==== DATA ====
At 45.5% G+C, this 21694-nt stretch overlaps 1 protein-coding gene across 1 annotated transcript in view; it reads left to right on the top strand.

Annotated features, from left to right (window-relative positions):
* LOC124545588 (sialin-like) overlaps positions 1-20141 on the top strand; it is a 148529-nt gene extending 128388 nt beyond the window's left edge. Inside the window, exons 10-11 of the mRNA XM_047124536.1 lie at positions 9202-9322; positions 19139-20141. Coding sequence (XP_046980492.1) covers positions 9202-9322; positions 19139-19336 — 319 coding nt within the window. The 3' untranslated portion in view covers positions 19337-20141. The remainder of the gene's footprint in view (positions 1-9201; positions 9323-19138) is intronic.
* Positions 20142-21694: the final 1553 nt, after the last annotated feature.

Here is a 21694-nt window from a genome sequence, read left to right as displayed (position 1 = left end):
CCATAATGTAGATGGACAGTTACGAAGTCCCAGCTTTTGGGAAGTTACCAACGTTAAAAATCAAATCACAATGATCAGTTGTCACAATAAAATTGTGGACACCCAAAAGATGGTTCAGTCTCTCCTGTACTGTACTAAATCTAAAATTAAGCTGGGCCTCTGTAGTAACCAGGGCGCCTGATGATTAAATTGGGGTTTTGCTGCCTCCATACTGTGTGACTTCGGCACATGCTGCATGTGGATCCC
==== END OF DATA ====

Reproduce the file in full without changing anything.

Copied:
At 45.5% G+C, this 21694-nt stretch overlaps 1 protein-coding gene across 1 annotated transcript in view; it reads left to right on the top strand.

Annotated features, from left to right (window-relative positions):
* LOC124545588 (sialin-like) overlaps positions 1-20141 on the top strand; it is a 148529-nt gene extending 128388 nt beyond the window's left edge. Inside the window, exons 10-11 of the mRNA XM_047124536.1 lie at positions 9202-9322; positions 19139-20141. Coding sequence (XP_046980492.1) covers positions 9202-9322; positions 19139-19336 — 319 coding nt within the window. The 3' untranslated portion in view covers positions 19337-20141. The remainder of the gene's footprint in view (positions 1-9201; positions 9323-19138) is intronic.
* Positions 20142-21694: the final 1553 nt, after the last annotated feature.

Here is a 21694-nt window from a genome sequence, read left to right as displayed (position 1 = left end):
CCATAATGTAGATGGACAGTTACGAAGTCCCAGCTTTTGGGAAGTTACCAACGTTAAAAATCAAATCACAATGATCAGTTGTCACAATAAAATTGTGGACACCCAAAAGATGGTTCAGTCTCTCCTGTACTGTACTAAATCTAAAATTAAGCTGGGCCTCTGTAGTAACCAGGGCGCCTGATGATTAAATTGGGGTTTTGCTGCCTCCATACTGTGTGACTTCGGCACATGCTGCATGTGGATCCC